Avery Dennison Medical Solutions


'Home Health Hub' Reference Platform Facilitates Development of Remote-Access Devices

Promoting improved patient outcomes and reduced healthcare costs, telehealth and remote patient monitoring applications are on the rise. Responding to increased interest in these fields, Freescale Semiconductor (Austin, TX) has introduced a home health hub (HHH) reference platform designed to accelerate development of remote-access devices and provide seamless connectivity and data aggregation.

Freescale home health hub
Freescale has introduced the home health hub to help expedite network-enabled devices' time to market.

"The changing dynamics of the aging global population are creating an increased demand for new technologies and tools that can offer peace of mind to the family members of seniors living at home," says Steven Dean, manager of Freescale's Global Healthcare team. "There's also a need to provide access to healthcare in remote and growing regions of the world to improve the quality of life for millions of people. Our new home health hub reference platform is designed to simplify development of connected medical devices and help our customers more easily address these growing needs."

Based on Freescale's low-power i.MX28 applications processor and ZigBee and sub-1 GHz transceivers, the HHH reference platform can serve as a foundation for network-enabled medical devices. It allows for secure WiFi and Ethernet connectivity to remote devices, such as smartphones or tablets, as well as to a variety of medical devices, including blood pressure monitors, glucometers, and pulse oximeters.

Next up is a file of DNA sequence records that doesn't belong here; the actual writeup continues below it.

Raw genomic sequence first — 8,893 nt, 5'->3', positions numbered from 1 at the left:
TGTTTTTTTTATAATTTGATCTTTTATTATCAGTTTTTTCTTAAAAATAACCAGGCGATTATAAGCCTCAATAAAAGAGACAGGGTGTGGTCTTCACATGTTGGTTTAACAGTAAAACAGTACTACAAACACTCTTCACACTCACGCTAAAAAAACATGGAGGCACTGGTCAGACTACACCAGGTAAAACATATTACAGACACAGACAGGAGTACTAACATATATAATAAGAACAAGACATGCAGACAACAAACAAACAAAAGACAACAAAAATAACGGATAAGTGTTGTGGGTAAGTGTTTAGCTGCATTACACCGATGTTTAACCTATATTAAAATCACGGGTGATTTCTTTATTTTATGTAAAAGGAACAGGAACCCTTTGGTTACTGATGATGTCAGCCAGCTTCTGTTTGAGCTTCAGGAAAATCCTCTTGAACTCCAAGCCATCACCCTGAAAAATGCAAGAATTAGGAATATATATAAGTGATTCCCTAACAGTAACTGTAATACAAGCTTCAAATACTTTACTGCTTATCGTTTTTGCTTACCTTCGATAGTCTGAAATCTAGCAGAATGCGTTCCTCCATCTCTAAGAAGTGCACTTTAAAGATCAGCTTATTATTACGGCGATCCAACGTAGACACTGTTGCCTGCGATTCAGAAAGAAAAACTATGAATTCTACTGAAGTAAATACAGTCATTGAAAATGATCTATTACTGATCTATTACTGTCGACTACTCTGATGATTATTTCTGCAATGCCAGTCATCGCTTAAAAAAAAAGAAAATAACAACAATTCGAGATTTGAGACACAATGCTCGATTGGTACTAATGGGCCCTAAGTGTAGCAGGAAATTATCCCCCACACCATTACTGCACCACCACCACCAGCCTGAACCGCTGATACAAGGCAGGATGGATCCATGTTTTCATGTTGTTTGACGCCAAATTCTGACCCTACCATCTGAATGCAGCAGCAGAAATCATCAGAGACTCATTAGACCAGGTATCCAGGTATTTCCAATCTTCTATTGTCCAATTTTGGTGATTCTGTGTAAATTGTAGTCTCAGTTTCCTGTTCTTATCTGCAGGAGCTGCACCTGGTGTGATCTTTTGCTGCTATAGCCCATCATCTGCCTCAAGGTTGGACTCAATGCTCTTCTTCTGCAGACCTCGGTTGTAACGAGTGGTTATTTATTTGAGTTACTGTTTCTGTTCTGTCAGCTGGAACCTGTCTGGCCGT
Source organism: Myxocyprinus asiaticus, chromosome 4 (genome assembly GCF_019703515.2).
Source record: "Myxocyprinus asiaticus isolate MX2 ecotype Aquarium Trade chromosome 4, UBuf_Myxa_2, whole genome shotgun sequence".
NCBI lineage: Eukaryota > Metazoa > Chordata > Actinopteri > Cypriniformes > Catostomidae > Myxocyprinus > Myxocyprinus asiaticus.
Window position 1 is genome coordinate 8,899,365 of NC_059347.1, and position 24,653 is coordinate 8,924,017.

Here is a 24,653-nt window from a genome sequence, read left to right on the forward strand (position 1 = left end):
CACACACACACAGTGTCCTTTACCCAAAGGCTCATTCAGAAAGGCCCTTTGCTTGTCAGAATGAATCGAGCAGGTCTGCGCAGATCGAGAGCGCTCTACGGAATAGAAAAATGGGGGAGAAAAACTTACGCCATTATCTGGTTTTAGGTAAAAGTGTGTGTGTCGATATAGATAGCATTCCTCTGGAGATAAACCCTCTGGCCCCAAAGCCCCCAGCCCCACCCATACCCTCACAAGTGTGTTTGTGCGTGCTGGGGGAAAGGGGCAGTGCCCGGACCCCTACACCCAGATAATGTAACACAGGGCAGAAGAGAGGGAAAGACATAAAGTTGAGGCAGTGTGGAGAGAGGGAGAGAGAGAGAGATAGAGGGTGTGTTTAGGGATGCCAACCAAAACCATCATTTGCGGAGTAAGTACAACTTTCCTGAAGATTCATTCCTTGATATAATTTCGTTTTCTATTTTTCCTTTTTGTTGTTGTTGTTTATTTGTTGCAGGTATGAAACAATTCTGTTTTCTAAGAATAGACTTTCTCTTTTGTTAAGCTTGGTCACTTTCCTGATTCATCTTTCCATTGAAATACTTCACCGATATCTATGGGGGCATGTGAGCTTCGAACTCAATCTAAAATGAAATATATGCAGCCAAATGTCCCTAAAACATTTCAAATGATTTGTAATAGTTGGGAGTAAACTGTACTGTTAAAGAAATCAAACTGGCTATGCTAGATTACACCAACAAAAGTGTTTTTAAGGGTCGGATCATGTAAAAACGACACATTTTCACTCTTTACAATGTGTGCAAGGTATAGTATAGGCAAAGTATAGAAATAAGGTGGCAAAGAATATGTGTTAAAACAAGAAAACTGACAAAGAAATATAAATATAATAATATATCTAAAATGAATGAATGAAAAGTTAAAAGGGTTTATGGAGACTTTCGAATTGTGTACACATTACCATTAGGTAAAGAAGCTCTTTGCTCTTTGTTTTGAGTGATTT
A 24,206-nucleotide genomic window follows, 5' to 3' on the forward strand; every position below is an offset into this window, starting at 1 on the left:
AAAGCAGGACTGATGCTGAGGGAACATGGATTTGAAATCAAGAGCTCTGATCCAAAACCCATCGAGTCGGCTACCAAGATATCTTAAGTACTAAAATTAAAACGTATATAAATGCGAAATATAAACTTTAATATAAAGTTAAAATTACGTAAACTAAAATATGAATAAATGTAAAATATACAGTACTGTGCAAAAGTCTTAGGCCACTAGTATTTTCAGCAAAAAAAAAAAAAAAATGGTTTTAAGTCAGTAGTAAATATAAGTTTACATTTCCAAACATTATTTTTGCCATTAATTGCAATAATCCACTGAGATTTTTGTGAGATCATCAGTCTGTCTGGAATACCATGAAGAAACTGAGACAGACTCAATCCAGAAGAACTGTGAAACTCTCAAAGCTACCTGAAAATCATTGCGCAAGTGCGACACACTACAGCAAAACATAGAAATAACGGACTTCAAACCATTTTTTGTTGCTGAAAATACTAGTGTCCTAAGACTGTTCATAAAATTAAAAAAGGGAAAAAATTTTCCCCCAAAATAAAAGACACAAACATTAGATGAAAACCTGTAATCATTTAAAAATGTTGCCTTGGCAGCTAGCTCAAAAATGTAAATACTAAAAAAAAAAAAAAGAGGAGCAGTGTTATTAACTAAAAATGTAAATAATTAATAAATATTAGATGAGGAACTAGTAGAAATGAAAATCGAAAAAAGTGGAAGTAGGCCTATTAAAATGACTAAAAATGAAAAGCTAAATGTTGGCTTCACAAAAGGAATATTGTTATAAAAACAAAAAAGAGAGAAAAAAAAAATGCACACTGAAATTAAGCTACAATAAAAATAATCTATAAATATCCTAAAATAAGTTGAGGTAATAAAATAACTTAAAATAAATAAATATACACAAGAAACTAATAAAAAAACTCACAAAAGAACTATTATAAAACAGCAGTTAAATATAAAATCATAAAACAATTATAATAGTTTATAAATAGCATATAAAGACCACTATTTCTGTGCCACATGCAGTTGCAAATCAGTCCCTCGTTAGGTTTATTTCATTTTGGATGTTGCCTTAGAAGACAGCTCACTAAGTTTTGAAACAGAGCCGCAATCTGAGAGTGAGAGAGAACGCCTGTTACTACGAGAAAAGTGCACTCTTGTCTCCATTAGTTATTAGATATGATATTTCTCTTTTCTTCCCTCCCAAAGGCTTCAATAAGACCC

Compliant with Continua device profiles, the platform provides hardware and software that facilitates prevalidated, secure connectivity for telehealth and remote monitoring applications.

Florida is walking the walk for medtech

I was invited down to Florida recently to view some of the advances they’ve made in the medical device space. Representatives from that state have been making a lot of noise about the technology that’s being developed there, so I thought it would be a good idea to see if they were just “talking the talk.”

My first stop was at a place called The Nicholson Center, a very high-tech training and education center for minimally invasive surgical techniques. Located in Celebration, Fla., a suburb of Orlando, the 54,000-ft.2 center claims to be the world’s largest facility solely dedicated to physician training. With a goal of bringing together physicians, clinical industry leaders, and researchers, the center is expected to train more than 20,000 people from around the world each year. The center had been housed inside the nearby Florida Hospital until recently. It’s now in its own very high-tech building. The official grand opening occurred last month.

While I was touring the new facility, a physician was being trained on a daVinci robot (one of six that are housed at the facility). I had never seen a live daVinci robot, so it was quite an experience. He was practicing tying sutures.

I was informed that the center is home to more surgical stations and trains more physicians on the daVinci robot than any other location in the world. Other technology that I saw on-site included more than 40 fully-equipped endoscopic surgical stations, two 935-ft.2 team training operating rooms, and a medical simulation and robotics center.

Last year, the Department of Defense awarded the Nicholson Center a $4.2 million Congressional Directed Grant to study ways that tele-medicine technology can be used in military surgery. Imagine a doctor in Florida performing surgery on a soldier in Afghanistan using a daVinci robot. The grant was secured by Congressman Alan Grayson with support from Senator Bill Nelson.